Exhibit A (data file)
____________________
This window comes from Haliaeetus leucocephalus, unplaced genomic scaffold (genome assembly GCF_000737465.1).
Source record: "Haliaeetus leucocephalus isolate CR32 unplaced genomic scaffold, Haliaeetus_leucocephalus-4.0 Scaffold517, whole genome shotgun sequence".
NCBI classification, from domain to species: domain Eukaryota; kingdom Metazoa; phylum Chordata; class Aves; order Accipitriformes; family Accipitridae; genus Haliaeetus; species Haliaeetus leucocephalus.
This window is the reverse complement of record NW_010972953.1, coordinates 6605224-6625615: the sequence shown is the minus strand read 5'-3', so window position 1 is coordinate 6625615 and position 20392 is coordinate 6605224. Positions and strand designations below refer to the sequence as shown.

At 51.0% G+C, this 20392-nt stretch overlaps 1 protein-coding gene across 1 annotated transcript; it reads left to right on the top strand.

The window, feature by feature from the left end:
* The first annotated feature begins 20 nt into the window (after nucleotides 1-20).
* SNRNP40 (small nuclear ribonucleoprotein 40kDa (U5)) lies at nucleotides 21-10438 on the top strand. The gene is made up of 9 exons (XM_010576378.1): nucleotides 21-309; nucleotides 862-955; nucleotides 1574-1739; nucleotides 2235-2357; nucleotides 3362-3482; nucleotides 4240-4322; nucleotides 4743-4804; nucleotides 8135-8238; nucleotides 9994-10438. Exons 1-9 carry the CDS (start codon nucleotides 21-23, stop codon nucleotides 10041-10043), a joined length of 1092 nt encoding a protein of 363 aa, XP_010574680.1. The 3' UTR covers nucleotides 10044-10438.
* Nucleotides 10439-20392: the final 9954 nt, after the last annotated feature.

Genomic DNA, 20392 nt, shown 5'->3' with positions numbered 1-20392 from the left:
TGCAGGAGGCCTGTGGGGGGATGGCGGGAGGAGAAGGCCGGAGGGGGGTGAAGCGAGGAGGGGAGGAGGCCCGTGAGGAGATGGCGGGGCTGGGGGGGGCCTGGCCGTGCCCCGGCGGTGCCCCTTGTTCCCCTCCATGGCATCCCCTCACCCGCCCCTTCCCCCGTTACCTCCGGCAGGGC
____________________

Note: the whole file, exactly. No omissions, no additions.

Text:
This window comes from Haliaeetus leucocephalus, unplaced genomic scaffold (genome assembly GCF_000737465.1).
Source record: "Haliaeetus leucocephalus isolate CR32 unplaced genomic scaffold, Haliaeetus_leucocephalus-4.0 Scaffold517, whole genome shotgun sequence".
NCBI classification, from domain to species: domain Eukaryota; kingdom Metazoa; phylum Chordata; class Aves; order Accipitriformes; family Accipitridae; genus Haliaeetus; species Haliaeetus leucocephalus.
This window is the reverse complement of record NW_010972953.1, coordinates 6605224-6625615: the sequence shown is the minus strand read 5'-3', so window position 1 is coordinate 6625615 and position 20392 is coordinate 6605224. Positions and strand designations below refer to the sequence as shown.

At 51.0% G+C, this 20392-nt stretch overlaps 1 protein-coding gene across 1 annotated transcript; it reads left to right on the top strand.

The window, feature by feature from the left end:
* The first annotated feature begins 20 nt into the window (after nucleotides 1-20).
* SNRNP40 (small nuclear ribonucleoprotein 40kDa (U5)) lies at nucleotides 21-10438 on the top strand. The gene is made up of 9 exons (XM_010576378.1): nucleotides 21-309; nucleotides 862-955; nucleotides 1574-1739; nucleotides 2235-2357; nucleotides 3362-3482; nucleotides 4240-4322; nucleotides 4743-4804; nucleotides 8135-8238; nucleotides 9994-10438. Exons 1-9 carry the CDS (start codon nucleotides 21-23, stop codon nucleotides 10041-10043), a joined length of 1092 nt encoding a protein of 363 aa, XP_010574680.1. The 3' UTR covers nucleotides 10044-10438.
* Nucleotides 10439-20392: the final 9954 nt, after the last annotated feature.

Genomic DNA, 20392 nt, shown 5'->3' with positions numbered 1-20392 from the left:
TGCAGGAGGCCTGTGGGGGGATGGCGGGAGGAGAAGGCCGGAGGGGGGTGAAGCGAGGAGGGGAGGAGGCCCGTGAGGAGATGGCGGGGCTGGGGGGGGCCTGGCCGTGCCCCGGCGGTGCCCCTTGTTCCCCTCCATGGCATCCCCTCACCCGCCCCTTCCCCCGTTACCTCCGGCAGGGC